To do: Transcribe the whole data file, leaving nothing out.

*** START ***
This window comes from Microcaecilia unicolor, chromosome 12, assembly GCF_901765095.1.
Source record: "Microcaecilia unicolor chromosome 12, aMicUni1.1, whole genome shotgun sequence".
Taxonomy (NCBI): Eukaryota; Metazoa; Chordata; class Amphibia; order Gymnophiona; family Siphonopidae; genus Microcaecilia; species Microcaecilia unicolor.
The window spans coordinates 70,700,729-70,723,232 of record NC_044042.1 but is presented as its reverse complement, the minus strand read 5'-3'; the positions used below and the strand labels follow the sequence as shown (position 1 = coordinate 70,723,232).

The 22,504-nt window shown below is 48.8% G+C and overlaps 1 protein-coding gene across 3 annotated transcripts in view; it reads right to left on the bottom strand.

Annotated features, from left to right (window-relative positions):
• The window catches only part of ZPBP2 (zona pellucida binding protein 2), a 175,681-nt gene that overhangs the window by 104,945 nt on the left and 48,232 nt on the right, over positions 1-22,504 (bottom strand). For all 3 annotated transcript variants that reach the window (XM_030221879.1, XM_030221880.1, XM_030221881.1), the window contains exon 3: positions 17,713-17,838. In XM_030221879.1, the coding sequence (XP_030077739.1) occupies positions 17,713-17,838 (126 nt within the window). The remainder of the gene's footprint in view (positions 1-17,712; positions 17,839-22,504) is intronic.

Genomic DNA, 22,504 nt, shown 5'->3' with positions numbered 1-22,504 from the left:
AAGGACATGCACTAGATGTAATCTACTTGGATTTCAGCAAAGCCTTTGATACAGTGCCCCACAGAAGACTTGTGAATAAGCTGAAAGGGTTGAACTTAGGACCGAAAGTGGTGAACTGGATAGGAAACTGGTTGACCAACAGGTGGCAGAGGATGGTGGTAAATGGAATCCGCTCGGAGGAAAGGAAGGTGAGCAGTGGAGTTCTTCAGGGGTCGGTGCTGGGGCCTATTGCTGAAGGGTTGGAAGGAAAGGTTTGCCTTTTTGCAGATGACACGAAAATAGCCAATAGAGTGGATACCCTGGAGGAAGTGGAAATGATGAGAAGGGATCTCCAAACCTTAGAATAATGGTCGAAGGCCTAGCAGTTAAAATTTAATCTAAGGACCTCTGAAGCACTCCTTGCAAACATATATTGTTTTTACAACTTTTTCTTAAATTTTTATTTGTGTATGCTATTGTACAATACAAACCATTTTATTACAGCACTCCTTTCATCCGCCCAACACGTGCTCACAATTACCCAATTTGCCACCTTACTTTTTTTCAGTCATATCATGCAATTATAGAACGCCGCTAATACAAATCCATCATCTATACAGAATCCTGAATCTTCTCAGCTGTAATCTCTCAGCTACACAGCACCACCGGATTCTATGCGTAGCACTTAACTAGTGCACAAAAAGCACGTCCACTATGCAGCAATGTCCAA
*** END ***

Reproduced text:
This window comes from Microcaecilia unicolor, chromosome 12, assembly GCF_901765095.1.
Source record: "Microcaecilia unicolor chromosome 12, aMicUni1.1, whole genome shotgun sequence".
Taxonomy (NCBI): Eukaryota; Metazoa; Chordata; class Amphibia; order Gymnophiona; family Siphonopidae; genus Microcaecilia; species Microcaecilia unicolor.
The window spans coordinates 70,700,729-70,723,232 of record NC_044042.1 but is presented as its reverse complement, the minus strand read 5'-3'; the positions used below and the strand labels follow the sequence as shown (position 1 = coordinate 70,723,232).

The 22,504-nt window shown below is 48.8% G+C and overlaps 1 protein-coding gene across 3 annotated transcripts in view; it reads right to left on the bottom strand.

Annotated features, from left to right (window-relative positions):
• The window catches only part of ZPBP2 (zona pellucida binding protein 2), a 175,681-nt gene that overhangs the window by 104,945 nt on the left and 48,232 nt on the right, over positions 1-22,504 (bottom strand). For all 3 annotated transcript variants that reach the window (XM_030221879.1, XM_030221880.1, XM_030221881.1), the window contains exon 3: positions 17,713-17,838. In XM_030221879.1, the coding sequence (XP_030077739.1) occupies positions 17,713-17,838 (126 nt within the window). The remainder of the gene's footprint in view (positions 1-17,712; positions 17,839-22,504) is intronic.

Genomic DNA, 22,504 nt, shown 5'->3' with positions numbered 1-22,504 from the left:
AAGGACATGCACTAGATGTAATCTACTTGGATTTCAGCAAAGCCTTTGATACAGTGCCCCACAGAAGACTTGTGAATAAGCTGAAAGGGTTGAACTTAGGACCGAAAGTGGTGAACTGGATAGGAAACTGGTTGACCAACAGGTGGCAGAGGATGGTGGTAAATGGAATCCGCTCGGAGGAAAGGAAGGTGAGCAGTGGAGTTCTTCAGGGGTCGGTGCTGGGGCCTATTGCTGAAGGGTTGGAAGGAAAGGTTTGCCTTTTTGCAGATGACACGAAAATAGCCAATAGAGTGGATACCCTGGAGGAAGTGGAAATGATGAGAAGGGATCTCCAAACCTTAGAATAATGGTCGAAGGCCTAGCAGTTAAAATTTAATCTAAGGACCTCTGAAGCACTCCTTGCAAACATATATTGTTTTTACAACTTTTTCTTAAATTTTTATTTGTGTATGCTATTGTACAATACAAACCATTTTATTACAGCACTCCTTTCATCCGCCCAACACGTGCTCACAATTACCCAATTTGCCACCTTACTTTTTTTCAGTCATATCATGCAATTATAGAACGCCGCTAATACAAATCCATCATCTATACAGAATCCTGAATCTTCTCAGCTGTAATCTCTCAGCTACACAGCACCACCGGATTCTATGCGTAGCACTTAACTAGTGCACAAAAAGCACGTCCACTATGCAGCAATGTCCAA